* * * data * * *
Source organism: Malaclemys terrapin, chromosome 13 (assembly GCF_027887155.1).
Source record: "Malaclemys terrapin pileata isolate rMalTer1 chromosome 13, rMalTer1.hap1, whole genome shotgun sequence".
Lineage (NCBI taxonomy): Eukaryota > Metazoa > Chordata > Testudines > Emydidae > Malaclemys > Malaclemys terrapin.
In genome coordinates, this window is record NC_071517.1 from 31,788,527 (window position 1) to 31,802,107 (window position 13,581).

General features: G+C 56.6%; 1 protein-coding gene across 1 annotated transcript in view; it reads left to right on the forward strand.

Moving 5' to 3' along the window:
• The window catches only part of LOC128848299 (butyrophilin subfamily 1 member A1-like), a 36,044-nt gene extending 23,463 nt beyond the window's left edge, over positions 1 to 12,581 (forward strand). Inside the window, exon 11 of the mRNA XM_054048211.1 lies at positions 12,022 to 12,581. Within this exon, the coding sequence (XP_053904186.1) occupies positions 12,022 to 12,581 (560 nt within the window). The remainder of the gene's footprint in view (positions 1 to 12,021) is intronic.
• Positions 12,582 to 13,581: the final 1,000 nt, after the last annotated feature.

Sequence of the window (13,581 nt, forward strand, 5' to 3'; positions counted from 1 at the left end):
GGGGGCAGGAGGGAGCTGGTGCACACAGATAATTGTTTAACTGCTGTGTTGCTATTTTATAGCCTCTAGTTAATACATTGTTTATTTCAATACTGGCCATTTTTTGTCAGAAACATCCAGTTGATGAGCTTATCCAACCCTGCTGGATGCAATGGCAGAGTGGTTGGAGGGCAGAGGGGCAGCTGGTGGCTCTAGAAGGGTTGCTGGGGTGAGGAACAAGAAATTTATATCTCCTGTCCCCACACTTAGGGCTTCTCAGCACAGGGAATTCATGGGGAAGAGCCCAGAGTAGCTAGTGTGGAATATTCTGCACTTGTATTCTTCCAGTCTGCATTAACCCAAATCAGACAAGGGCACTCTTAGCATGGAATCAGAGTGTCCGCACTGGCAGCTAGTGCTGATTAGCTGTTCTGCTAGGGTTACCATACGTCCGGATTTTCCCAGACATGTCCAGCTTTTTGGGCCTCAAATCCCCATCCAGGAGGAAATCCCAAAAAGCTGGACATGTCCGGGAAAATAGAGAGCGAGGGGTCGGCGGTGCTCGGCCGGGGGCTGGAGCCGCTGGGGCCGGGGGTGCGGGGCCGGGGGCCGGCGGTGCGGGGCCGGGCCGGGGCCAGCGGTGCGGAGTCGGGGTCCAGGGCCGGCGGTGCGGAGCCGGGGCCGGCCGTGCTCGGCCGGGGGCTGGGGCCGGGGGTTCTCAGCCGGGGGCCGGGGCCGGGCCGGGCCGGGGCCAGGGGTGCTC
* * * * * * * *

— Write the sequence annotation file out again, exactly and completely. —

Source organism: Malaclemys terrapin, chromosome 13 (assembly GCF_027887155.1).
Source record: "Malaclemys terrapin pileata isolate rMalTer1 chromosome 13, rMalTer1.hap1, whole genome shotgun sequence".
Lineage (NCBI taxonomy): Eukaryota > Metazoa > Chordata > Testudines > Emydidae > Malaclemys > Malaclemys terrapin.
In genome coordinates, this window is record NC_071517.1 from 31,788,527 (window position 1) to 31,802,107 (window position 13,581).

General features: G+C 56.6%; 1 protein-coding gene across 1 annotated transcript in view; it reads left to right on the forward strand.

Moving 5' to 3' along the window:
• The window catches only part of LOC128848299 (butyrophilin subfamily 1 member A1-like), a 36,044-nt gene extending 23,463 nt beyond the window's left edge, over positions 1 to 12,581 (forward strand). Inside the window, exon 11 of the mRNA XM_054048211.1 lies at positions 12,022 to 12,581. Within this exon, the coding sequence (XP_053904186.1) occupies positions 12,022 to 12,581 (560 nt within the window). The remainder of the gene's footprint in view (positions 1 to 12,021) is intronic.
• Positions 12,582 to 13,581: the final 1,000 nt, after the last annotated feature.

Sequence of the window (13,581 nt, forward strand, 5' to 3'; positions counted from 1 at the left end):
GGGGGCAGGAGGGAGCTGGTGCACACAGATAATTGTTTAACTGCTGTGTTGCTATTTTATAGCCTCTAGTTAATACATTGTTTATTTCAATACTGGCCATTTTTTGTCAGAAACATCCAGTTGATGAGCTTATCCAACCCTGCTGGATGCAATGGCAGAGTGGTTGGAGGGCAGAGGGGCAGCTGGTGGCTCTAGAAGGGTTGCTGGGGTGAGGAACAAGAAATTTATATCTCCTGTCCCCACACTTAGGGCTTCTCAGCACAGGGAATTCATGGGGAAGAGCCCAGAGTAGCTAGTGTGGAATATTCTGCACTTGTATTCTTCCAGTCTGCATTAACCCAAATCAGACAAGGGCACTCTTAGCATGGAATCAGAGTGTCCGCACTGGCAGCTAGTGCTGATTAGCTGTTCTGCTAGGGTTACCATACGTCCGGATTTTCCCAGACATGTCCAGCTTTTTGGGCCTCAAATCCCCATCCAGGAGGAAATCCCAAAAAGCTGGACATGTCCGGGAAAATAGAGAGCGAGGGGTCGGCGGTGCTCGGCCGGGGGCTGGAGCCGCTGGGGCCGGGGGTGCGGGGCCGGGGGCCGGCGGTGCGGGGCCGGGCCGGGGCCAGCGGTGCGGAGTCGGGGTCCAGGGCCGGCGGTGCGGAGCCGGGGCCGGCCGTGCTCGGCCGGGGGCTGGGGCCGGGGGTTCTCAGCCGGGGGCCGGGGCCGGGCCGGGCCGGGGCCAGGGGTGCTC